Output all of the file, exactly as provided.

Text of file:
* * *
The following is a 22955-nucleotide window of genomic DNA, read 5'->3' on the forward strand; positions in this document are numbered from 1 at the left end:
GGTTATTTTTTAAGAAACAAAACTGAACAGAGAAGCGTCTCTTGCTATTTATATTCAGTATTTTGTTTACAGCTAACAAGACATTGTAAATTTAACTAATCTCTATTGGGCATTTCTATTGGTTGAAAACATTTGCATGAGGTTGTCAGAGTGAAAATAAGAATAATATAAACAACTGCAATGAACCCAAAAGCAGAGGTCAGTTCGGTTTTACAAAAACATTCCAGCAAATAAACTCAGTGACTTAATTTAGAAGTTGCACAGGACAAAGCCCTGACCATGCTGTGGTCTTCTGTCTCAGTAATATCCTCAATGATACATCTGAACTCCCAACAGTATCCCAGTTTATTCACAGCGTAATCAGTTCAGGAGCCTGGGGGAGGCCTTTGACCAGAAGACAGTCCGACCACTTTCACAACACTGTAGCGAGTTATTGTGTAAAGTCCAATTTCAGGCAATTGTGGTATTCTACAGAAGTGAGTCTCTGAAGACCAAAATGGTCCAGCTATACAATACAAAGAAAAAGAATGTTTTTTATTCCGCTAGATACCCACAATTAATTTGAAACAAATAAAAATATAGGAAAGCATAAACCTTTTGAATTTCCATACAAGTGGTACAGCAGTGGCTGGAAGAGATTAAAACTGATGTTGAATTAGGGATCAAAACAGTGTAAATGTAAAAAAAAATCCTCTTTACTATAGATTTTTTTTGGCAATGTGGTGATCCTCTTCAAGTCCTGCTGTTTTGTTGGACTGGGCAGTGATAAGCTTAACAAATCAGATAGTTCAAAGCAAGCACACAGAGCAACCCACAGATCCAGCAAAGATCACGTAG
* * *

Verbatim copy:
The following is a 22955-nucleotide window of genomic DNA, read 5'->3' on the forward strand; positions in this document are numbered from 1 at the left end:
GGTTATTTTTTAAGAAACAAAACTGAACAGAGAAGCGTCTCTTGCTATTTATATTCAGTATTTTGTTTACAGCTAACAAGACATTGTAAATTTAACTAATCTCTATTGGGCATTTCTATTGGTTGAAAACATTTGCATGAGGTTGTCAGAGTGAAAATAAGAATAATATAAACAACTGCAATGAACCCAAAAGCAGAGGTCAGTTCGGTTTTACAAAAACATTCCAGCAAATAAACTCAGTGACTTAATTTAGAAGTTGCACAGGACAAAGCCCTGACCATGCTGTGGTCTTCTGTCTCAGTAATATCCTCAATGATACATCTGAACTCCCAACAGTATCCCAGTTTATTCACAGCGTAATCAGTTCAGGAGCCTGGGGGAGGCCTTTGACCAGAAGACAGTCCGACCACTTTCACAACACTGTAGCGAGTTATTGTGTAAAGTCCAATTTCAGGCAATTGTGGTATTCTACAGAAGTGAGTCTCTGAAGACCAAAATGGTCCAGCTATACAATACAAAGAAAAAGAATGTTTTTTATTCCGCTAGATACCCACAATTAATTTGAAACAAATAAAAATATAGGAAAGCATAAACCTTTTGAATTTCCATACAAGTGGTACAGCAGTGGCTGGAAGAGATTAAAACTGATGTTGAATTAGGGATCAAAACAGTGTAAATGTAAAAAAAAATCCTCTTTACTATAGATTTTTTTTGGCAATGTGGTGATCCTCTTCAAGTCCTGCTGTTTTGTTGGACTGGGCAGTGATAAGCTTAACAAATCAGATAGTTCAAAGCAAGCACACAGAGCAACCCACAGATCCAGCAAAGATCACGTAG